threatened . During the Yom Kippur war Egypt lost 250 tanks, Israel
    lost 25. Egypt can not make tanks planes, helicopters or any kind of
    military equipment. Whoever ends up on top they need us. Jim Parker
    Brandon, Florida

    January 31, 2011 at 6:32 pm |
  120. Jaffer

    The U.S.'s role in Middle Eastern politics is right about where it should be. The US should not try to influence the direction in which politics run in the world directly, but the US should be present enough to prevent another dictator from grabbing hold no matter their political alignment. If the US does decide to back a leader who ends up declaring Marshal Law for another three decades, it may not be viewed as the country that lost Egypt, but when another revolt arises, no one wants it to be their fault.
    Unlike all the "extremist" theories you here, Egyptians just want a leader who listens and acts, not someone who will sit around and line his pockets with money and continue to let people suffer.

    January 31, 2011 at 6:35 pm |
  121. martin

    The problem, Jack, is that while we've been happy with him, most Egyptians are unhappy among other things with Mubarak's support (and ours) of israel. No need here to get into Israel's treatment of Palestinians. We pushed Mubarak to help our ally and we're going to suffer for that support in Egypt as elsewhere in the Arab world.

    January 31, 2011 at 6:35 pm |
  122. Ali

    The U.S. should have no role in Middle East politics. We have lost all credibility in the region with double standard policies. Isreal can have nukes but Iran's cannot have a civilian nuclear program. The Shah was a dictator so he had to go. Saddam was a dictator who was supported by us in the war with Iran yet when time came this dictator too had to go. Now it's Mubarak, U.S. supported him for 30 years even though he betrayed his people and all Arab countries. Now it's time for this dictator to go. Shame on the architects of our foreign policy as we have lost all of our credibility and respect around the world.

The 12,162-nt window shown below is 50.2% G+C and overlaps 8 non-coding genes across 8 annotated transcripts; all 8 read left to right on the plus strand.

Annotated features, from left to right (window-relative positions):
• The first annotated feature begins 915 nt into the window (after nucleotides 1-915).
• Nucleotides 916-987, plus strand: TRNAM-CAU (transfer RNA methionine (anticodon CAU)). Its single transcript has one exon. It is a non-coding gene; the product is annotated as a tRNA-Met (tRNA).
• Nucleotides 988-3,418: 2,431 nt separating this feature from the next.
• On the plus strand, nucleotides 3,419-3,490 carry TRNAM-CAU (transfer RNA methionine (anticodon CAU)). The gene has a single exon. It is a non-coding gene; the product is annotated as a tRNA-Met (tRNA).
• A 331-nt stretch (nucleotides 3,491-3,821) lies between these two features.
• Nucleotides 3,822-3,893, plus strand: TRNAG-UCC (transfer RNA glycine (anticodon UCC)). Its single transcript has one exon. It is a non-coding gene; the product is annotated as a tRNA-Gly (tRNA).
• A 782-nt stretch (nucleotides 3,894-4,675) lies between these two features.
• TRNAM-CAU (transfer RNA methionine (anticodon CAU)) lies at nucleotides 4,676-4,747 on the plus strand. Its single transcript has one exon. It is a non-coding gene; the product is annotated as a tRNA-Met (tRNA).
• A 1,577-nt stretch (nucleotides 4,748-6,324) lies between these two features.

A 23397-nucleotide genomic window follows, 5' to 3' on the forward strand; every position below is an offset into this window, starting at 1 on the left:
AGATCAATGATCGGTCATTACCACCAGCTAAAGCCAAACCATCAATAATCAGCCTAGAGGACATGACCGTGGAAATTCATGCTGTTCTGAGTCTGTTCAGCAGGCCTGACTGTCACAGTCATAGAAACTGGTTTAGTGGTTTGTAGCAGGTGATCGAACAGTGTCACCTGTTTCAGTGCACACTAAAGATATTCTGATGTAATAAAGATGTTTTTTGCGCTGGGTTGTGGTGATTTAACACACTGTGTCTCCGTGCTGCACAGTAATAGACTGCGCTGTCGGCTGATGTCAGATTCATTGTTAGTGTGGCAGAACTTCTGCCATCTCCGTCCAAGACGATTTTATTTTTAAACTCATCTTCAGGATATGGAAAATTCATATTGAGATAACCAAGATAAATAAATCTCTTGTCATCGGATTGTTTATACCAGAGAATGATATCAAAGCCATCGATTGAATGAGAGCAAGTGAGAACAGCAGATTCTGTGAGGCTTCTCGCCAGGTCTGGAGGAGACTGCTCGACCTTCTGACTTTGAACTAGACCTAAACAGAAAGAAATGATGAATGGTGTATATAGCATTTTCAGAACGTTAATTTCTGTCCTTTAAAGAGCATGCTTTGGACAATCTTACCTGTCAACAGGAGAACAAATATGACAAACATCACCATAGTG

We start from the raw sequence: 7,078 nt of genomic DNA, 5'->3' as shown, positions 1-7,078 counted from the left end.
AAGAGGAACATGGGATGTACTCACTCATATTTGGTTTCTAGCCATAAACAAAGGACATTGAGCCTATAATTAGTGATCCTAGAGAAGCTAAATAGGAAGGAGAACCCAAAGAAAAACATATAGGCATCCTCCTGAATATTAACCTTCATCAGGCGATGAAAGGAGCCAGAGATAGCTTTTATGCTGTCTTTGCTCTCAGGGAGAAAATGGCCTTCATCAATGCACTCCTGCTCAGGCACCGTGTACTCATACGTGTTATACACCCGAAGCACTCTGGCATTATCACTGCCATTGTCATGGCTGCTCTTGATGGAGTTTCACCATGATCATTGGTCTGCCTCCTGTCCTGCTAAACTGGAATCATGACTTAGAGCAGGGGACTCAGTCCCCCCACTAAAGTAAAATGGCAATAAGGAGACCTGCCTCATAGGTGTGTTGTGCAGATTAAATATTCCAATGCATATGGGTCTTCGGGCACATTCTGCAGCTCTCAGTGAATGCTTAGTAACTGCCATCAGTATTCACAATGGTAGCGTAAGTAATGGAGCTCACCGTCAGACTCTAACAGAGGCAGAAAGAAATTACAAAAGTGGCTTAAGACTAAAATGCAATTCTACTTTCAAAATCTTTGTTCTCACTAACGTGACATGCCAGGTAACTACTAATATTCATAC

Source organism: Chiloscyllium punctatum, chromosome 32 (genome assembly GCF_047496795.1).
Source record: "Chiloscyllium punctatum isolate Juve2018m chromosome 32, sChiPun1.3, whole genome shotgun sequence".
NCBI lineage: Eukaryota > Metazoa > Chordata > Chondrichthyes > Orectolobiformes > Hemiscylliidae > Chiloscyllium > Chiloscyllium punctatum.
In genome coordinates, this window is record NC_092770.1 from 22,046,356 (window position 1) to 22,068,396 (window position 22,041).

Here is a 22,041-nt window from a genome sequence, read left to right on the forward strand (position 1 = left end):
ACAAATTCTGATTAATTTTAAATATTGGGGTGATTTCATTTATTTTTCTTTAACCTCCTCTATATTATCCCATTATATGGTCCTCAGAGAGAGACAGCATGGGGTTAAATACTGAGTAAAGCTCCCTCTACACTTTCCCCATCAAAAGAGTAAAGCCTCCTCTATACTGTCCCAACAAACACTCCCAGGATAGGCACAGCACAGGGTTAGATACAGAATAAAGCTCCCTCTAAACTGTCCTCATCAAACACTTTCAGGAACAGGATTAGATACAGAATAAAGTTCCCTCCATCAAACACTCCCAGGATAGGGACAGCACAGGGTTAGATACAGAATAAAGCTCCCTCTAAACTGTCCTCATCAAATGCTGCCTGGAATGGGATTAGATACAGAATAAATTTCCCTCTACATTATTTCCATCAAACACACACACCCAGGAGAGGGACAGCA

Novato, CA.

    January 31, 2011 at 6:35 pm |
  123. thomas

    send in da CIA....start r back ..if 1 there already..a usa friendly allie to power

    January 31, 2011 at 6:36 pm |
  124. Joe Ft Walton Bch Fl

    Very simple. The US need to tell Mubarak to step down.

    January 31, 2011 at 6:39 pm |
  125. Jim Carroll

    Don’t just stand there, President Obama, stand
    up for the people of Egypt. Tell the dictator of
    Egypt to go. Send a message to the world!
    Read more at the Internet Free Press.

    January 31, 2011 at 6:40 pm |
  126. Bassel Ibrahim

    Mr. Cafferty, the USA has a great opportunity to win the hearts and the mind of the Egyptian people in particular and the Arab world in general.
    The Egyptians have decided to bring Mubarak's regime downe. This is historical moment of the Egyptians history and is going to be documented,
    so Mr. Pres. which side you want to be; whether black or white ! it's a decison that will affect a nation of 80 million people.

    B. Ibrahim

    January 31, 2011 at 6:45 pm |
  127. Gbenga

    What the heck is the right side of history? Why should we get involved in the way every country is run? Egypt is a sovereign nation and the way the people and the leaders decide to run it "Yes" is our business but not our responsibility. Have we forgotten Iraq so soon? Whatever US interests need to be safeguarded within the arab world need to be done within diplomatic circles when Jullian Assange is not listening.